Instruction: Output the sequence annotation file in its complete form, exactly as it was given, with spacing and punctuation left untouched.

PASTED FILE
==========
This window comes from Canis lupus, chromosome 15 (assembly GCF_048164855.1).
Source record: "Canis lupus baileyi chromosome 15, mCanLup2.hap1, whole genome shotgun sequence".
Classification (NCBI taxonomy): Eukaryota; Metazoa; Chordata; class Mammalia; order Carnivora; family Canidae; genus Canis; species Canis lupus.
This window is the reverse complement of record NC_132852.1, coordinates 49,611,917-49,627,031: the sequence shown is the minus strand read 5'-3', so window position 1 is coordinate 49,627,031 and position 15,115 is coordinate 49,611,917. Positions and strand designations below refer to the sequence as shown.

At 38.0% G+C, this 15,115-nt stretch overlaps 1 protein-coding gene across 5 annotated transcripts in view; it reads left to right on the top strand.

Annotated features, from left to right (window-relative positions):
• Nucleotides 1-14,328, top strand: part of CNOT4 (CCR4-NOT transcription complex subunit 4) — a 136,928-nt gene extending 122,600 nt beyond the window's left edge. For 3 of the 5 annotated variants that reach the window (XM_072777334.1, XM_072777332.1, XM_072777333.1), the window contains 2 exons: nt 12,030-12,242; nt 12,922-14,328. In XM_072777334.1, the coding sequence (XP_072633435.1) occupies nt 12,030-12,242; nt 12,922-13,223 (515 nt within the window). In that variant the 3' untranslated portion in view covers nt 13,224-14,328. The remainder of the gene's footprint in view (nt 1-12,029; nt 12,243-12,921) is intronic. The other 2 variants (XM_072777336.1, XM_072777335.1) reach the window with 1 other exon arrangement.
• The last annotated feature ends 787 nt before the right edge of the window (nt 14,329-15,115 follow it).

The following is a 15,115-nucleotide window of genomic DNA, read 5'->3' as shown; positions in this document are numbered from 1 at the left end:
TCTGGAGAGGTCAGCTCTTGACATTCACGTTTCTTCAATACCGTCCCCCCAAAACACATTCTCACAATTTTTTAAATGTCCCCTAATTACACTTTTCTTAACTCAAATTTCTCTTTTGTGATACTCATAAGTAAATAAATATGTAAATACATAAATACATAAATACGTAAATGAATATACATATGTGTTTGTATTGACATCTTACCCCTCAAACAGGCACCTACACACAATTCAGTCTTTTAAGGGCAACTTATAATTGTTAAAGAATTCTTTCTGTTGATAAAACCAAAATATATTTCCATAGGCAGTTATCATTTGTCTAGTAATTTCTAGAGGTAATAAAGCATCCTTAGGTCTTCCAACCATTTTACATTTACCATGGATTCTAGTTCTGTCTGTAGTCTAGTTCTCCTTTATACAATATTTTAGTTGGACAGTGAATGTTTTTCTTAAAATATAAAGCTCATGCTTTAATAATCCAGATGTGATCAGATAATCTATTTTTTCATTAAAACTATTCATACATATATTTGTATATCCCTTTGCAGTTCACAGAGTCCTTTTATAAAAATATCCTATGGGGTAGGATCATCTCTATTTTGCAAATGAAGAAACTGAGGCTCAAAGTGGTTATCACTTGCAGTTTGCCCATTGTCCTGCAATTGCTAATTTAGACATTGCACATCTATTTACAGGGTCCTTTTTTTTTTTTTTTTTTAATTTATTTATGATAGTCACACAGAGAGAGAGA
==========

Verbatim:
This window comes from Canis lupus, chromosome 15 (assembly GCF_048164855.1).
Source record: "Canis lupus baileyi chromosome 15, mCanLup2.hap1, whole genome shotgun sequence".
Classification (NCBI taxonomy): Eukaryota; Metazoa; Chordata; class Mammalia; order Carnivora; family Canidae; genus Canis; species Canis lupus.
This window is the reverse complement of record NC_132852.1, coordinates 49,611,917-49,627,031: the sequence shown is the minus strand read 5'-3', so window position 1 is coordinate 49,627,031 and position 15,115 is coordinate 49,611,917. Positions and strand designations below refer to the sequence as shown.

At 38.0% G+C, this 15,115-nt stretch overlaps 1 protein-coding gene across 5 annotated transcripts in view; it reads left to right on the top strand.

Annotated features, from left to right (window-relative positions):
• Nucleotides 1-14,328, top strand: part of CNOT4 (CCR4-NOT transcription complex subunit 4) — a 136,928-nt gene extending 122,600 nt beyond the window's left edge. For 3 of the 5 annotated variants that reach the window (XM_072777334.1, XM_072777332.1, XM_072777333.1), the window contains 2 exons: nt 12,030-12,242; nt 12,922-14,328. In XM_072777334.1, the coding sequence (XP_072633435.1) occupies nt 12,030-12,242; nt 12,922-13,223 (515 nt within the window). In that variant the 3' untranslated portion in view covers nt 13,224-14,328. The remainder of the gene's footprint in view (nt 1-12,029; nt 12,243-12,921) is intronic. The other 2 variants (XM_072777336.1, XM_072777335.1) reach the window with 1 other exon arrangement.
• The last annotated feature ends 787 nt before the right edge of the window (nt 14,329-15,115 follow it).

The following is a 15,115-nucleotide window of genomic DNA, read 5'->3' as shown; positions in this document are numbered from 1 at the left end:
TCTGGAGAGGTCAGCTCTTGACATTCACGTTTCTTCAATACCGTCCCCCCAAAACACATTCTCACAATTTTTTAAATGTCCCCTAATTACACTTTTCTTAACTCAAATTTCTCTTTTGTGATACTCATAAGTAAATAAATATGTAAATACATAAATACATAAATACGTAAATGAATATACATATGTGTTTGTATTGACATCTTACCCCTCAAACAGGCACCTACACACAATTCAGTCTTTTAAGGGCAACTTATAATTGTTAAAGAATTCTTTCTGTTGATAAAACCAAAATATATTTCCATAGGCAGTTATCATTTGTCTAGTAATTTCTAGAGGTAATAAAGCATCCTTAGGTCTTCCAACCATTTTACATTTACCATGGATTCTAGTTCTGTCTGTAGTCTAGTTCTCCTTTATACAATATTTTAGTTGGACAGTGAATGTTTTTCTTAAAATATAAAGCTCATGCTTTAATAATCCAGATGTGATCAGATAATCTATTTTTTCATTAAAACTATTCATACATATATTTGTATATCCCTTTGCAGTTCACAGAGTCCTTTTATAAAAATATCCTATGGGGTAGGATCATCTCTATTTTGCAAATGAAGAAACTGAGGCTCAAAGTGGTTATCACTTGCAGTTTGCCCATTGTCCTGCAATTGCTAATTTAGACATTGCACATCTATTTACAGGGTCCTTTTTTTTTTTTTTTTTTAATTTATTTATGATAGTCACACAGAGAGAGAGA